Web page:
The huge crowds gathered to receive her unnerved Musharraf and his stalwarts (most, if not all, of whom are in office by virtue of the cooked elections of 2002). Secondly, Benazir Bhutto has publicly hurled charges against some of Musharraf’s ‘nearest and dearest’ for planning the bomb that savaged her motorcade on 18th October killing and maiming hundreds of people.
So now the government has not only announced that the National Reconciliation Ordinance would not apply to cases pending against Benazir Bhutto in foreign courts but also that the government would provide necessary evidence and witnesses if sought by any foreign court.
Obviously the deal has suddenly been consigned to the rubbish heap and the gloves have come off.
Let us see if Bhutto crumbles or fights.
The BCC recently provided a synopsis of the foreign cases currently pending against the PPP leader.
FOREIGN CASES THAT COULD HAUNT BHUTTO
By Richard Lawson
BBC News, London
Former Pakistani Prime Minister Benazir Bhutto is preparing for general elections shortly after returning to the country after years of self-imposed exile.
She came back after President Pervez Musharraf granted her a controversial amnesty from the charges in Pakistan.
The Supreme Court may yet rule that amnesty illegal. But even if it clears it, Ms Bhutto, who has been in talks about a power-sharing deal with President Musharraf, could still face several cases outside of Pakistan.
One of the most advanced is in Switzerland, where in 2003 Geneva magistrate Daniel Devaud convicted Ms Bhutto of money-laundering.
In his judgment, he found she and her close associates received around $15m in kickbacks from Pakistani government contracts with SGS and Cotecna, two Swiss companies.
Mr Devaud sentenced Ms Bhutto and her husband Asif Zardari to 180 days in prison, ordering them to return $11.9m to the government of Pakistan.
"I certainly don't have any doubts about the judgments I handed down [which] came after an investigation lasting several years, involving thousands of documents," he has told the BBC.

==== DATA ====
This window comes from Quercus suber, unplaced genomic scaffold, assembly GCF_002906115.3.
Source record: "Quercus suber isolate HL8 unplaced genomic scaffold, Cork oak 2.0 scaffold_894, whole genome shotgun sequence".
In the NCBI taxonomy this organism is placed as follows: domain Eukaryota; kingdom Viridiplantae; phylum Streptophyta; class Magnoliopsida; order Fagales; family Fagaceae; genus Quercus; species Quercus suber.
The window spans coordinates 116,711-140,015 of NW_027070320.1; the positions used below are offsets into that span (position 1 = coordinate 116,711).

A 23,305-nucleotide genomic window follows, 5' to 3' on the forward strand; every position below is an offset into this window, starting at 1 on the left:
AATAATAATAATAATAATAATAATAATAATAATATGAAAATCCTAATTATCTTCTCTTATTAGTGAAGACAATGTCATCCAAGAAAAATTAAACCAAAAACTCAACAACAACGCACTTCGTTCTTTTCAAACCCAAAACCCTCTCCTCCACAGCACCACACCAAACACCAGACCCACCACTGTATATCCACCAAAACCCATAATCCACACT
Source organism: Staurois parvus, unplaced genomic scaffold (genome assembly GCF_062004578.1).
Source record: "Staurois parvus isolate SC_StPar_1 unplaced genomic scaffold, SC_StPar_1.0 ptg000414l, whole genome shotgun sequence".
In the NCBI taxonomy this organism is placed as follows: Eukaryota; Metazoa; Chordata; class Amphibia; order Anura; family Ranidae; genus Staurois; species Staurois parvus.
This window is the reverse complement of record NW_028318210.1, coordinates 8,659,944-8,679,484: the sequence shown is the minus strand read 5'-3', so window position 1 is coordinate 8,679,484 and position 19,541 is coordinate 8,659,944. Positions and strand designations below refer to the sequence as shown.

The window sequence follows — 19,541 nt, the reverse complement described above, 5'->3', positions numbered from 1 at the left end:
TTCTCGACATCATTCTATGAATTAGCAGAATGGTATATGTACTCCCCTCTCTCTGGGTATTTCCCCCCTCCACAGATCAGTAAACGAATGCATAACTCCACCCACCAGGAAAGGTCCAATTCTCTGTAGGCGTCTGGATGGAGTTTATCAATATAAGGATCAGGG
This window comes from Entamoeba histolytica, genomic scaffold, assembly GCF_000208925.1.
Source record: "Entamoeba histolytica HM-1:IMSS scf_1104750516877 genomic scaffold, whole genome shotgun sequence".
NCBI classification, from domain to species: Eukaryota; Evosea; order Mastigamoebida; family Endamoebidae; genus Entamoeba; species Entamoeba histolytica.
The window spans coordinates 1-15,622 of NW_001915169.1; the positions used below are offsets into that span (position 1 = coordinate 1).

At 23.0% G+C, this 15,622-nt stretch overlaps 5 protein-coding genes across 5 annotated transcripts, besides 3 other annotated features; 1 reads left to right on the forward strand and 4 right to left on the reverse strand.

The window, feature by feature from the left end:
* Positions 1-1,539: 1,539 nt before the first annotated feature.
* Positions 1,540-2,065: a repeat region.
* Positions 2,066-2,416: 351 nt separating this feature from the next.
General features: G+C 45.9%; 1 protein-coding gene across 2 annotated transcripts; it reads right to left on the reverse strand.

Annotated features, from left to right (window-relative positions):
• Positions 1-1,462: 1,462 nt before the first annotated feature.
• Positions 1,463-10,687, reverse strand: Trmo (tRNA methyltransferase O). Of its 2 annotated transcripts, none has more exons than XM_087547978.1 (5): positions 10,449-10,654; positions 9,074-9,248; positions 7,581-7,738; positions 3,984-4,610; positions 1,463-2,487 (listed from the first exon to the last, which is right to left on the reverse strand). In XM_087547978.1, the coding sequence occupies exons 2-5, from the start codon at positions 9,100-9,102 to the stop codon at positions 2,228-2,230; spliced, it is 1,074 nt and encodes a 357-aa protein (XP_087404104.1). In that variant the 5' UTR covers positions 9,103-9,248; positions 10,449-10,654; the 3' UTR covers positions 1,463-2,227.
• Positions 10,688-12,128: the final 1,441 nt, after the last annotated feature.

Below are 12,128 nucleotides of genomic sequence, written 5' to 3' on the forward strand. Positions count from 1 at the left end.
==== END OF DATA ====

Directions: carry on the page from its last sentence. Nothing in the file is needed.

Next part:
Ms Bhutto contested the decision, which was made in her absence, and the case is being reheard, with the former prime minister now facing the more serious charge of aggravated money-laundering.
Asked about the case, her officials told the BBC: "These allegations are part and parcel of a campaign of a character assassination. Ms Bhutto has not done anything illegal. She and her husband, Senator Asif Zardari, both have defended themselves in every court in every country."
Many in Pakistan assume the Swiss case will now collapse because of the deal struck between Ms Bhutto and President Musharraf.
Yet under Swiss law, even if the government of Pakistan stops co-operating, that would not automatically end legal proceedings in Switzerland.
Vincent Fournier, the Swiss judge in charge of the current case, told the BBC he planned to hand the case over to Geneva's attorney-general this week.
A second international case involving Ms Bhutto is under way in England.
In this case, the government of Pakistan alleged that Ms Bhutto and her husband bought Rockwood, a $3.4m country estate in Surrey, using money from kickbacks.
Ms Bhutto and Mr Zardari denied owning the estate for eight years. But in 2004, Mr Zardari suddenly admitted that it was his.
Then, in 2006, an English judge, Lord Justice Collins, came to an interesting, though by no means final, conclusion about the estate.
Whilst stressing he was not making any "findings of fact", Justice Collins said there was a "reasonable prospect" of the government of Pakistan establishing, in possible future court proceedings, that Ms Bhutto and/or her husband bought and refurbished Rockwood with "the fruits of corruption".
Asked by the BBC about Rockwood, Ms Bhutto's officials denied any allegations of corruption, but gave no detailed response, although her husband's lawyers told Justice Collins that Pakistan's case was speculative.
The London case is a civil one. That means it could collapse should President Musharraf's government decide not to pursue it.
Ms Bhutto also faces allegations concerning the United Nations oil-for-food scandal.
In 2005, the Independent Inquiry Commission led by former US Federal Reserve head Paul Volcker found that more than 2,000 companies breached UN sanctions by making illegal payments to Saddam Hussein's government in Iraq before 2003.
Among them was a company called Petroline FZC, based in the United Arab Emirates. Mr Volcker's inquiry found it traded $144m of Iraqi oil, and made $2m of illegal payments to Saddam Hussein's regime.
Documents from Pakistan's National Accountability Bureau appear to show that Ms Bhutto was Petroline FZC's chairwoman.
If these documents are genuine, and the oil-for-food allegations are proven, this would be especially damaging for the former prime minister.
The Spanish authorities are investigating financial transactions thought to be linked to Petroline FZC. In addition, President Musharraf's amnesty dropping corruption charges against public officials only covers the period 1986-1999.
The Petroline FZC transactions came after that, which means that in theory a charge is possible.
Ms Bhutto has always denied all corruption allegations, and her supporters say the allegations against her are politically motivated.
But her legal difficulties may not be over yet.